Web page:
As transit agencies across the country decide how to move forward in the face of the novel coronavirus, VIA Metropolitan Transit president and CEO Jeff Arndt said San Antonio’s bus system has no plans to reduce service yet.
Ridership this week has dipped roughly 15 percent, Arndt said. Sunday numbers decreased by about 10 percent, Monday’s by 16 percent, and Tuesday’s by 24 percent. But that means a good portion of regular riders are still taking the bus.
“At least 80 percent of the people who normally ride the bus are still out there,” he said in a Thursday morning interview. “The people that typically ride the bus … are people in the service industry, in jobs without benefits that will help them through. And we have health care workers that need to get places to take care of people. We are a utility like water and electricity for people. There is a benefit [even] if ridership is down 15 or 20 percent.”
VIAtrans, the agency’s service for people with disabilities, has seen a 50 percent decrease in use but is still operating normally.
Austin’s transit agency Capital Metro made the decision Tuesday to switch many of its bus routes to Sunday hours, which are less frequent. Capital Metro is still running all its bus lines, but eliminated late Friday night service and all Saturday service on MetroRail. Arndt said he has a daily phone call with the heads of Austin, Dallas, and Houston transit agencies to understand how they proceed.
“[Dallas Area Rapid Transit] is doing what we’re doing – they’re running their normal schedule,” Arndt said. “They’re obviously doing contingency planning but running the regular schedule.”
“Houston METRO is actually adding service on busy lines to encourage social distancing. Everybody approaches it differently.”
VIA also has to consider what cutting down service would do for health concerns, Arndt said. Fewer buses means more riders per bus, which makes it harder for individuals to practice social distancing – the CDC recommendation of keeping six feet apart from other people.
Bus operators are concerned about their consistent exposure to the public, said Juan Amaya, president of the Amalgamated Transit Union 694, which represents hourly employees at VIA. Bus drivers are one of the groups preapproved for COVID-19 testing in San Antonio.
“We’re very vulnerable,” he said. “We’re being exposed as operators to everyone coming in, the whole public coming in. I’m afraid that we might end up catching this virus.”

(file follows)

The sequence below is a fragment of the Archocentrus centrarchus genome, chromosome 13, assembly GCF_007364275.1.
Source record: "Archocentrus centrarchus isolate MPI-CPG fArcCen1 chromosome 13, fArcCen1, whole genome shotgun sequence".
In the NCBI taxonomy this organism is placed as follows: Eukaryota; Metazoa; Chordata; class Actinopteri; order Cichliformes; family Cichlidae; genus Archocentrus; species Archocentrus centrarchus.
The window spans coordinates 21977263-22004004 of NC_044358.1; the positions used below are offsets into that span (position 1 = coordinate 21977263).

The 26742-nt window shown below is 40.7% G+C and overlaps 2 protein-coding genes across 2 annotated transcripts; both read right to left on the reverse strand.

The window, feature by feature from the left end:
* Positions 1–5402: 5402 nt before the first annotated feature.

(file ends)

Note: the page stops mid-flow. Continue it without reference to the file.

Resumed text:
He said he appreciated VIA for equipping bus operators with preventative health tools by providing wipes and hand sanitizer for their work stations, though he wished they would also provide masks.
“There’s nothing that protects us,” he said. “[Riders] come in, they’re paying and they’re only a foot away from us.”
VIA started to increase its cleaning and disinfecting efforts earlier in March. Transit centers have people stationed to wipe down bus interiors, while the transit centers and buses themselves are disinfected at least once a day. More frequently-used routes see midday cleanings as well.
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VIA is keeping different service reduction scenarios in mind, Arndt said. For example, if illness kept bus operators and mechanics at home or if San Antonio instituted a shelter-in-place mode like many California cities, it would not be able to maintain full service.
“Our thought is, if we ever reduce service, we’re likely to do something like a Saturday schedule because it’s easy to communicate,” he said.
If VIA does go to a reduced service level, Amaya said he has worked with the agency to ensure that hourly workers continue to get paid. Rachel Benavidez, VIA’s director of communications, confirmed that maintaining pay has been discussed, but no agreement had been reached.
“My main concern is to make sure everybody gets paid, whether they get sent home or whether they’re working,” Amaya said.
VIA does have a rainy day fund which allows the system to operate normally for about two months without generating new revenue, but the agency would have to strategize how to deploy those resources, Arndt said.
‘We have to look at how long that would be, and we don’t want to go from 100 percent to zero [service],” he said. “First we have to see what happens with sales tax [revenue], but every organization is in that boat.”
VIA gets about 75 percent of its revenue from sales tax. The agency gets a half-cent of sales tax revenue and about 8 to 10 percent of its revenue from fares. The City of San Antonio has a ballot measure planned for November to reallocate a one-eighth cent sales tax to VIA, but that is very far from Arndt’s mind right now, he said.
“VIA is an essential service, and we need to keep it going,” he said. “I am not even thinking about whether there is an election in November. What I’m focused on is keeping service for people who need it, protecting my employees as much as possible.”
The only point at which Arndt can imagine VIA stopping operations is when movement is restricted so severely, no one can make trips anyway, he said. Some transit agencies in the United States have stopped running; Green Bay Metro Transit in Green Bay, Wisconsin shut down its services on Monday while Detroit shut down its city bus system on Tuesday.
“At the point we are directed to shut down our service entirely, aside from medical trips, people won’t be making trips,” Arndt said. “I would surmise if they shut the system down, that would be the final shutdown.”